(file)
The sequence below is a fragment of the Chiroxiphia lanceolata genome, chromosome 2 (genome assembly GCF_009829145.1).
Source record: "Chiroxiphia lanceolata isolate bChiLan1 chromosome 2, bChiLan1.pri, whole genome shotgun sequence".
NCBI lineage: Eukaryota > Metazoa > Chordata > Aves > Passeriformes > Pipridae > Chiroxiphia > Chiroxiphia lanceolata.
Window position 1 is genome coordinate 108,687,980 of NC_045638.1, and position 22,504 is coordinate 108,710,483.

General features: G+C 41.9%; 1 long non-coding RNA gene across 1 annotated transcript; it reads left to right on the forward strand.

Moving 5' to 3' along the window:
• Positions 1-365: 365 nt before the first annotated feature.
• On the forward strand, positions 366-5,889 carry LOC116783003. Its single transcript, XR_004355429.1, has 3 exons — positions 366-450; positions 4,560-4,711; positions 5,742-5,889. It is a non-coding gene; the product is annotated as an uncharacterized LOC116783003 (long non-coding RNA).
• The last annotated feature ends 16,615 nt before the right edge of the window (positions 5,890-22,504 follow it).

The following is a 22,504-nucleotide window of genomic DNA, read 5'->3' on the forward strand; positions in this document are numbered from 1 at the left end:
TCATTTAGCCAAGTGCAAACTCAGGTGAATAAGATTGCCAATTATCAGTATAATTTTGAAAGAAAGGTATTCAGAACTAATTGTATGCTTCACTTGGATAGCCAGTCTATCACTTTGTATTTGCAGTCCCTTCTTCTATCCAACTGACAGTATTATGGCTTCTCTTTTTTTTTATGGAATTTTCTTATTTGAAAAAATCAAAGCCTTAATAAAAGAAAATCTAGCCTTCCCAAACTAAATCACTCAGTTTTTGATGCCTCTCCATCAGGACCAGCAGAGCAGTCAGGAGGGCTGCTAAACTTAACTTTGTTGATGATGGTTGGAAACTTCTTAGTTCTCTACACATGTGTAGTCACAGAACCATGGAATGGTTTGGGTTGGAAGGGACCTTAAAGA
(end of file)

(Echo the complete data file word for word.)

The sequence below is a fragment of the Chiroxiphia lanceolata genome, chromosome 2 (genome assembly GCF_009829145.1).
Source record: "Chiroxiphia lanceolata isolate bChiLan1 chromosome 2, bChiLan1.pri, whole genome shotgun sequence".
NCBI lineage: Eukaryota > Metazoa > Chordata > Aves > Passeriformes > Pipridae > Chiroxiphia > Chiroxiphia lanceolata.
Window position 1 is genome coordinate 108,687,980 of NC_045638.1, and position 22,504 is coordinate 108,710,483.

General features: G+C 41.9%; 1 long non-coding RNA gene across 1 annotated transcript; it reads left to right on the forward strand.

Moving 5' to 3' along the window:
• Positions 1-365: 365 nt before the first annotated feature.
• On the forward strand, positions 366-5,889 carry LOC116783003. Its single transcript, XR_004355429.1, has 3 exons — positions 366-450; positions 4,560-4,711; positions 5,742-5,889. It is a non-coding gene; the product is annotated as an uncharacterized LOC116783003 (long non-coding RNA).
• The last annotated feature ends 16,615 nt before the right edge of the window (positions 5,890-22,504 follow it).

The following is a 22,504-nucleotide window of genomic DNA, read 5'->3' on the forward strand; positions in this document are numbered from 1 at the left end:
TCATTTAGCCAAGTGCAAACTCAGGTGAATAAGATTGCCAATTATCAGTATAATTTTGAAAGAAAGGTATTCAGAACTAATTGTATGCTTCACTTGGATAGCCAGTCTATCACTTTGTATTTGCAGTCCCTTCTTCTATCCAACTGACAGTATTATGGCTTCTCTTTTTTTTTATGGAATTTTCTTATTTGAAAAAATCAAAGCCTTAATAAAAGAAAATCTAGCCTTCCCAAACTAAATCACTCAGTTTTTGATGCCTCTCCATCAGGACCAGCAGAGCAGTCAGGAGGGCTGCTAAACTTAACTTTGTTGATGATGGTTGGAAACTTCTTAGTTCTCTACACATGTGTAGTCACAGAACCATGGAATGGTTTGGGTTGGAAGGGACCTTAAAGA